‘Urgent’ need for second kidney transplant hospital

Transplant recipients join Irish Kidney Association’s donor awareness week launch

There are 460 people on the kidney transplant waiting list, representing just 23 per cent of those on dialysis. File photograph: Reuters

There are 460 people on the kidney transplant waiting list, representing just 23 per cent of those on dialysis. File photograph: Reuters

 

There is an “urgent” need for a second kidney transplanting hospital in Ireland as the current infrastructure at Beaumont Hospital cannot keep up with demand, the Irish Kidney Association has said.

The association said the number of people having dialysis in Ireland would increase from about 2,000 now to 3,000 in a decade, with an estimated additional cost of €50 million to the exchequer.

Chief executive Mark Murphy praised the kidney, lung, heart and liver transplant programmes in place, but said a second kidney transplant centre was needed to meet the “spiralling demand”.

There are 460 people on the kidney transplant waiting list, representing just 23 per cent of those on dialysis. Beaumont Hospital carried out 153 kidney transplants last year, including 33 from living donors.

Dialysis treatment

At the end of 2015 there were 2,015 people in Ireland receiving dialysis treatment and 2,314 with a kidney transplant. This equated to a total of 930 per million of population with failed kidneys, which was below the EU average of 1,100.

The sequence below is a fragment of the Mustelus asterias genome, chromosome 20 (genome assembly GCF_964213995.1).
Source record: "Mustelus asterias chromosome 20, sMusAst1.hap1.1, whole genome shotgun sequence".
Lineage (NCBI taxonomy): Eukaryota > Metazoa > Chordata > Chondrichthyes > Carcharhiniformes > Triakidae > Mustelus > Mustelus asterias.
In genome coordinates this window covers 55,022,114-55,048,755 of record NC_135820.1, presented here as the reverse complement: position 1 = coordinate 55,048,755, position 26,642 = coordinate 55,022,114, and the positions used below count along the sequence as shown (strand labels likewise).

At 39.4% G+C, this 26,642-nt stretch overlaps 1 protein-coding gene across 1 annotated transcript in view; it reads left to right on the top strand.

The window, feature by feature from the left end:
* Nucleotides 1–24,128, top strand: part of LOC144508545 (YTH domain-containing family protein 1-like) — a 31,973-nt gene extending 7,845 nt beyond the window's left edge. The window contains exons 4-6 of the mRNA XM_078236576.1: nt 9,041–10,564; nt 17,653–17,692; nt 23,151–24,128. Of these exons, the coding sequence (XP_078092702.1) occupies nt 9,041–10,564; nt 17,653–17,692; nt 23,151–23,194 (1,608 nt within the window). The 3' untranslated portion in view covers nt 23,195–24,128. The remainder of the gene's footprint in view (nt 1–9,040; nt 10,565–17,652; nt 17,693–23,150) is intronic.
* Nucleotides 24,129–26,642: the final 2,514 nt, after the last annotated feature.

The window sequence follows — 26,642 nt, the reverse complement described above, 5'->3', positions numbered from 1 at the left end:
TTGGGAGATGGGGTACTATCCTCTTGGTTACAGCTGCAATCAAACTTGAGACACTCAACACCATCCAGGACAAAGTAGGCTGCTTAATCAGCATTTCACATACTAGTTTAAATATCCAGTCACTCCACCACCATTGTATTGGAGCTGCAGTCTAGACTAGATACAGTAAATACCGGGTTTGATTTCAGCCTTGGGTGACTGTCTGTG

Mr Murphy said, however, that as the Irish population aged, we could anticipate that we would get closer to the EU average and that we would need more dialysis facilities.

Medical staff, patient advocacy groups and transplant recipients joined the association at the Mansion House in Dublin on Tuesday for the launching of its annual Organ Donor Awareness Week, which runs from April 2nd to 9th.

Asked about establishing a second kidney transplant centre, Minister for Health Leo Varadkar said it was “something that certainly can be considered”.

“Others would argue that we should actually centralise the three transplant hospitals in one. I know that case has been made too, but that’s really something that would be a policy decision for the next government to examine.”

Responding to criticism from lung transplant recipient Gordon Ryan from Roscommon that a default “opt-out” system for organ donation had not been introduced, Mr Varadkar said it was something he would like to see in the next programme for government.

Family consent

Mr Varadkar said that, ultimately, any system put in place was going to require family consent and the agreement of next of kin.

Much more important than any legislation was that people sat down and had “difficult conversations” with their families about what they wished to happen to their organs in the case of a tragic accident, for example.

A spokeswoman for Beaumont Hospital said the National Kidney Transplant Service rate was determined by the availability of suitable donor organs.

It said the number of active patients on the deceased donor transplant waiting list had been reduced from 535 in March 2015 to 481 in March 2016.

In 2015, there were 266 organ transplants in Ireland, including heart, lung, liver, kidney and pancreas transplants. This was 22 more than took place the year before.

St Vincent’s Hospital conducted 61 liver transplants last year. The Mater carried out 36 lung transplants and 16 heart transplants.

There are about 550 people in Ireland currently on the transplant waiting list.